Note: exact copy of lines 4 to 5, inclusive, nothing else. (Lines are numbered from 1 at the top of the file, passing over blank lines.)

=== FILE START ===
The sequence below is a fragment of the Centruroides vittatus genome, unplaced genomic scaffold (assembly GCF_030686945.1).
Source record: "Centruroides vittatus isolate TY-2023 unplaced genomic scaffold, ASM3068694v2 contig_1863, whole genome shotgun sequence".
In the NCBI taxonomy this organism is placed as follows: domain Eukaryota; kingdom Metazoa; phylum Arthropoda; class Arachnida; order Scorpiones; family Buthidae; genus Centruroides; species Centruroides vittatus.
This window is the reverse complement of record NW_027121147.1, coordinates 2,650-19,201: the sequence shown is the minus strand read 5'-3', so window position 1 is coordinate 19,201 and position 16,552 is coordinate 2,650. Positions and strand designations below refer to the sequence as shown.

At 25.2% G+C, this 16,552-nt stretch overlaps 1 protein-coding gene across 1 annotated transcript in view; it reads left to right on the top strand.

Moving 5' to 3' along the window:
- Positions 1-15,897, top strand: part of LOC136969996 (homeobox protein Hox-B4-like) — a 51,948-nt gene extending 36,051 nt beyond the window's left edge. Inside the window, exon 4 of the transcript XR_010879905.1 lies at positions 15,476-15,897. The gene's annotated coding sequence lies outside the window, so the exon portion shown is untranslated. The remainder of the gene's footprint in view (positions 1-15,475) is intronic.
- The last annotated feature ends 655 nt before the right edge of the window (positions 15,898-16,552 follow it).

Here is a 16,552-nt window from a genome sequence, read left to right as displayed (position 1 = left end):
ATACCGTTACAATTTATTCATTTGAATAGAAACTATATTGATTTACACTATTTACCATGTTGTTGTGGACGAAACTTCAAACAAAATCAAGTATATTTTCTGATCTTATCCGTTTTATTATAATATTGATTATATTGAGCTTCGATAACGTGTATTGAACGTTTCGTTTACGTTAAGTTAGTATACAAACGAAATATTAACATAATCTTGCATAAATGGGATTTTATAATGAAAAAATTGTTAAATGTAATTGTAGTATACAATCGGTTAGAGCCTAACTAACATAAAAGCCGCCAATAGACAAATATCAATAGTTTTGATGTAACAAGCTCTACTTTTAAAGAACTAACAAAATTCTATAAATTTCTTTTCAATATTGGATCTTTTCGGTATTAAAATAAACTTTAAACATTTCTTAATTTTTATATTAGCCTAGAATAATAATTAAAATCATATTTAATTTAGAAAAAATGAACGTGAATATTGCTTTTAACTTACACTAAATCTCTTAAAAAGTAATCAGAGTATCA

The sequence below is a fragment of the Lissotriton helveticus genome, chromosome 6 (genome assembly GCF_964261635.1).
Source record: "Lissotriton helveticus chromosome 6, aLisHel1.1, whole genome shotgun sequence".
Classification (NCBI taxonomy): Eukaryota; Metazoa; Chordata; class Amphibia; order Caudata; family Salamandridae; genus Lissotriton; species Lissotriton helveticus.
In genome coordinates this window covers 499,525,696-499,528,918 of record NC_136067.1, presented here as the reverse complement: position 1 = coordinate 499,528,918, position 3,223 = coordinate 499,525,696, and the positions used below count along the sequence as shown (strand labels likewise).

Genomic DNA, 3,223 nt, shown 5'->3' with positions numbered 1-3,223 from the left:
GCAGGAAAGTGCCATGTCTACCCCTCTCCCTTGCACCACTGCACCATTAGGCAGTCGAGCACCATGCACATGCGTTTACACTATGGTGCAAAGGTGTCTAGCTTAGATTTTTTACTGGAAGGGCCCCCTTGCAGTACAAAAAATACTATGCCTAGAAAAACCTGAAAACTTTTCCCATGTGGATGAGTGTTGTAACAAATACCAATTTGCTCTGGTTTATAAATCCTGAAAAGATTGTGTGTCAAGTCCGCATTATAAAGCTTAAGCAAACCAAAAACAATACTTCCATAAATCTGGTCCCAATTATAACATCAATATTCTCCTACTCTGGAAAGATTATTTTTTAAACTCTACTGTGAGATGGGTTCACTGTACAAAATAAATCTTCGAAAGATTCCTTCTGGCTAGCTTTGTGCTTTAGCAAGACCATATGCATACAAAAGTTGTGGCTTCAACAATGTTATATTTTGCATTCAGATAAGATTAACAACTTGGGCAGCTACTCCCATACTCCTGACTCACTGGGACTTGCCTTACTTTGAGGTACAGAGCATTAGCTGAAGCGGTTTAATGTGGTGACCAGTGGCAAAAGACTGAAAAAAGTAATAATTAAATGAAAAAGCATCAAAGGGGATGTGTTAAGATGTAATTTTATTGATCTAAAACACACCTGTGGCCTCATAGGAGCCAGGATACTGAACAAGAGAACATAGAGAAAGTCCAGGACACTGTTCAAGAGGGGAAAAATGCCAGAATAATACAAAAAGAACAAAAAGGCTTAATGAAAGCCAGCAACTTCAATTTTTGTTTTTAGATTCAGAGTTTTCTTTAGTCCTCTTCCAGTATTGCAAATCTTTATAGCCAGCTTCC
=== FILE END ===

This window is the reverse complement of record NW_027121147.1, coordinates 2,650-19,201: the sequence shown is the minus strand read 5'-3', so window position 1 is coordinate 19,201 and position 16,552 is coordinate 2,650. Positions and strand designations below refer to the sequence as shown.

At 25.2% G+C, this 16,552-nt stretch overlaps 1 protein-coding gene across 1 annotated transcript in view; it reads left to right on the top strand.